On our way back down the gently sloping hill, we approached the house again. Out on the veranda, which had been deserted on our way in, was the lady of the house with her daughter, a girl of fifteen or sixteen, who was helping her spool thread. From beside the gold fish basin we called out our thanks for their hospitality. The lady called back that we needn't mention it, and she thanked us as well for the nickel coin given to the boy.
When we'd made our way out the gate and walked for a while, I turned to Sensei and spoke. "Tell me, when you said earlier that any man, in the moment of truth, may become a villain, what did you mean by it?"
"There's nothing profound there. -- It's simply a fact. It's not a product of theory or reason."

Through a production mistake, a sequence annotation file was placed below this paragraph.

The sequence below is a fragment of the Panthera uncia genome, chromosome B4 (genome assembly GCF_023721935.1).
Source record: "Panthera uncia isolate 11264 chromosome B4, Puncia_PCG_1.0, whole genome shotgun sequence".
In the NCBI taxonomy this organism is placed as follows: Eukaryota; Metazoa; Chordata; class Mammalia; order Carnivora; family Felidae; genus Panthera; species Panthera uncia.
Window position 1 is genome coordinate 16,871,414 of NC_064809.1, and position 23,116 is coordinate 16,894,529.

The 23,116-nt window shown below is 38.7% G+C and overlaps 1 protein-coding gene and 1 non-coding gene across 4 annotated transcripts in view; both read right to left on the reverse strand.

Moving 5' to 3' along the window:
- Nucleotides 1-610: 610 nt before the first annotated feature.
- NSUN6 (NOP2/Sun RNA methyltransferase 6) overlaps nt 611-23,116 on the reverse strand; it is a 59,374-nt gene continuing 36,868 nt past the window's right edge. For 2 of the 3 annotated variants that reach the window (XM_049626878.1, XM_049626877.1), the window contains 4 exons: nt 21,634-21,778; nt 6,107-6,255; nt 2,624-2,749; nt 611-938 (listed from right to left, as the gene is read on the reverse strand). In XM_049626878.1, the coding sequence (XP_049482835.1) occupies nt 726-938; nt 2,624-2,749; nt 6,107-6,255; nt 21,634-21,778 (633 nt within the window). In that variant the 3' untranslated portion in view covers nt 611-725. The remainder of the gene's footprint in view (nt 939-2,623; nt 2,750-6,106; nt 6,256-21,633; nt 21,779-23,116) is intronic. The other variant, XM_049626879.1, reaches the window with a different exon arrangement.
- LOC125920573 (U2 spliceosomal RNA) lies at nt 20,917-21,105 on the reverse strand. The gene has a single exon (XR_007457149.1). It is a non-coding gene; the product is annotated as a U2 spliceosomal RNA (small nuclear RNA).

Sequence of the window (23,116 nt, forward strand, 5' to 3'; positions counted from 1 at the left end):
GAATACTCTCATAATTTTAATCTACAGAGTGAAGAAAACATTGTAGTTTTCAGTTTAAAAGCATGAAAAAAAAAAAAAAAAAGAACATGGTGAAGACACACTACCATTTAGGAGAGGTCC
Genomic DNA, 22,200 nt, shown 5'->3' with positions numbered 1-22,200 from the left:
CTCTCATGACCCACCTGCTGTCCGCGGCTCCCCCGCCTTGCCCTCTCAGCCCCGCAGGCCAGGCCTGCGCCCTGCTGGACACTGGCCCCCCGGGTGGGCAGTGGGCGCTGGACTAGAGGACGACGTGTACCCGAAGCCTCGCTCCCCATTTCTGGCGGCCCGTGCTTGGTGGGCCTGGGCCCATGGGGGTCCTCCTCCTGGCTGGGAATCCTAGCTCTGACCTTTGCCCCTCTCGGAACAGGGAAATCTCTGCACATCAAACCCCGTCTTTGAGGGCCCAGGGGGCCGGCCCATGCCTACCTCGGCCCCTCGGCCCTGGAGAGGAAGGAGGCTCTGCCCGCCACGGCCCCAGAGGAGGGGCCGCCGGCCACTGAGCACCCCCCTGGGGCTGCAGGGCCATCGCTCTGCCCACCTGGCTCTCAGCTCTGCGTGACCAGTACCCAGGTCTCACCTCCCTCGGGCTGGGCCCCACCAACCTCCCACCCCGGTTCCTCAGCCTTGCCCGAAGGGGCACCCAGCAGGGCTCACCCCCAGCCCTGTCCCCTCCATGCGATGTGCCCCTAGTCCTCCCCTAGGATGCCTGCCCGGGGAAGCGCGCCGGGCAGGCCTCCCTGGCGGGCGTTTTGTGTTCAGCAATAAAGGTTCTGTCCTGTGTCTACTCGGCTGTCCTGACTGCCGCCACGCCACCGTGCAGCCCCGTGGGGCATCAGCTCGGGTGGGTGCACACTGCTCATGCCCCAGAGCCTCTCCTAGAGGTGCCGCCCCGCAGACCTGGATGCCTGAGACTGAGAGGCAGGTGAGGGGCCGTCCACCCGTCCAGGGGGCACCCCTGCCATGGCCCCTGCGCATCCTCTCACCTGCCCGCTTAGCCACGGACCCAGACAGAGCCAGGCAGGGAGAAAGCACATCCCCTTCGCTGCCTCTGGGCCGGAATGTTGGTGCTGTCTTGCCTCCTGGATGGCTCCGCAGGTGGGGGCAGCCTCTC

"Granted it may be a fact, what I want to know is what you meant by moment of truth. To what sort of moment were you referring?"
Sensei laughed. It seemed that now, when the passion had left him, he had little interest in expounding. "I was referring to money. At the sight of money, the noblest of gentlemen unmasks his inner villain."
Sensei's answer left me dissatisfied. I sensed he was brushing me off with a hackneyed response. I felt diminished. Feigning indifference, I set off walking at a quick pace. Sensei, in due course, began to fall behind. He called to me to wait.
"Look at that now."
"Your demeanor. Did I not just affect it with a single response?" I had stopped and turned to wait for him. He looked at my face as he said this.